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The history of fluoroscopy and injectors

Sean Ruck , Contributing Editor
From the April 2018 issue of DOTmed HealthCare Business News magazine


The duo addressed the different flow characteristics and flow features of the various compartments.

“The aorta, for example, required a high-speed 25 ccs a second because it’s a big compartment, whereas the carotid artery to the brain required 5 ccs a second,” said Wholey. “This was an innovative idea because in the past, nobody calculated flow, coronary artery or carotid to the brain. Everyone got the same injection. So it was a major accomplishment that we established a concept that flow rate control was necessary and that could control injections to the vessels.”
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Even after developing the technology there were hurdles. For years, they focused on the science behind their creation, exhibiting at meetings and hoping to be recognized with science awards rather than financing. But when the time came for the next step, they flew with their injector from Pittsburgh to New York and then headed to the Connecticut factory of Picker X-ray.

“We thought it would have a great reception, that they would be very interested because it was so innovative,” said Wholey. “They weren’t. Neither in financing or distributing. When we got back to Pittsburgh, Steve said, ‘let’s do our own financing,’ so we did that, the initial funding.” Eventually, the Heilman-Wholey Injector was commercialized in 1967 by Medrad.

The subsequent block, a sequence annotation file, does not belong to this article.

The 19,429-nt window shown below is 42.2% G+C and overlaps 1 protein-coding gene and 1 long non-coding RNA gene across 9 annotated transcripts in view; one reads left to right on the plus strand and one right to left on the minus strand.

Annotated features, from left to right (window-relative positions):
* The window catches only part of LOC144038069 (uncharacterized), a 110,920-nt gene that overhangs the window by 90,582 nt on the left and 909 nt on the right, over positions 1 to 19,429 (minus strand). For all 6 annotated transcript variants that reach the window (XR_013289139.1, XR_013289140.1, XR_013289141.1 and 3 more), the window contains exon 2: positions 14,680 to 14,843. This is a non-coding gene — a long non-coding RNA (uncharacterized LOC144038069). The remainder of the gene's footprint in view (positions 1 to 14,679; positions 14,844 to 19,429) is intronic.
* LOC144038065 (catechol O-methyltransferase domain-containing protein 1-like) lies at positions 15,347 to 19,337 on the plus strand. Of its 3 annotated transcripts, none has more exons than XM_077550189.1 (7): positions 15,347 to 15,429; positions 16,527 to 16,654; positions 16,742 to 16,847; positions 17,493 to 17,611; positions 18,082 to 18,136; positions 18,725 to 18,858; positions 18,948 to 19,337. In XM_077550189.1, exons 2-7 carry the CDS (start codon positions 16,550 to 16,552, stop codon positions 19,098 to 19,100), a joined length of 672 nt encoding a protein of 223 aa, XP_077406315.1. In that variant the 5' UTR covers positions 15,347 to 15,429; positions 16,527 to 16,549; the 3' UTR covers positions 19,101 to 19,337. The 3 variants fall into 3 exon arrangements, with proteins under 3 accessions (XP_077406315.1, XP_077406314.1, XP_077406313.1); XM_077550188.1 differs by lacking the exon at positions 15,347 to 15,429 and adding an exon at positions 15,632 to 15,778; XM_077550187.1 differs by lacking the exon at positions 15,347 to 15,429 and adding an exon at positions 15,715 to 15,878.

The first testing was done at the VA hospital in Pittsburgh where Wholey was a consultant.

“We carried the injector in and set it up for my patient,” said Wholey. “At the time, angiography was done by handheld injectors, so now we were putting a flow rate-controlled injector in for the aorta and we had it at a high 20-25 ccs per second and contrast in those days was ionic, which was transiently painful. So the first patient we ever did with ionic contrast, he felt it immensely and sat right up on the table to the point where we said to the engineer working with us we must have killed the patient.
Dr. Mark Wholey
But obviously, normal blood flow corrects and the pain goes away right away. Still, that was something we never forgot. After that, we controlled the flow much earlier.”

Their commitment to the design is admirable, taking 24 years (from 1964 to 1988) before they saw a return on investment. But that commitment also resulted in very little need to change their design.

“We had changes in syringes when they became disposable, but the dramatic changes occurred with the introduction of CT in the 1980s and MR in the 1990s,” said Wholey. “Those developments kept us very busy working to match the fluid with the efficiency of those new technologies.”



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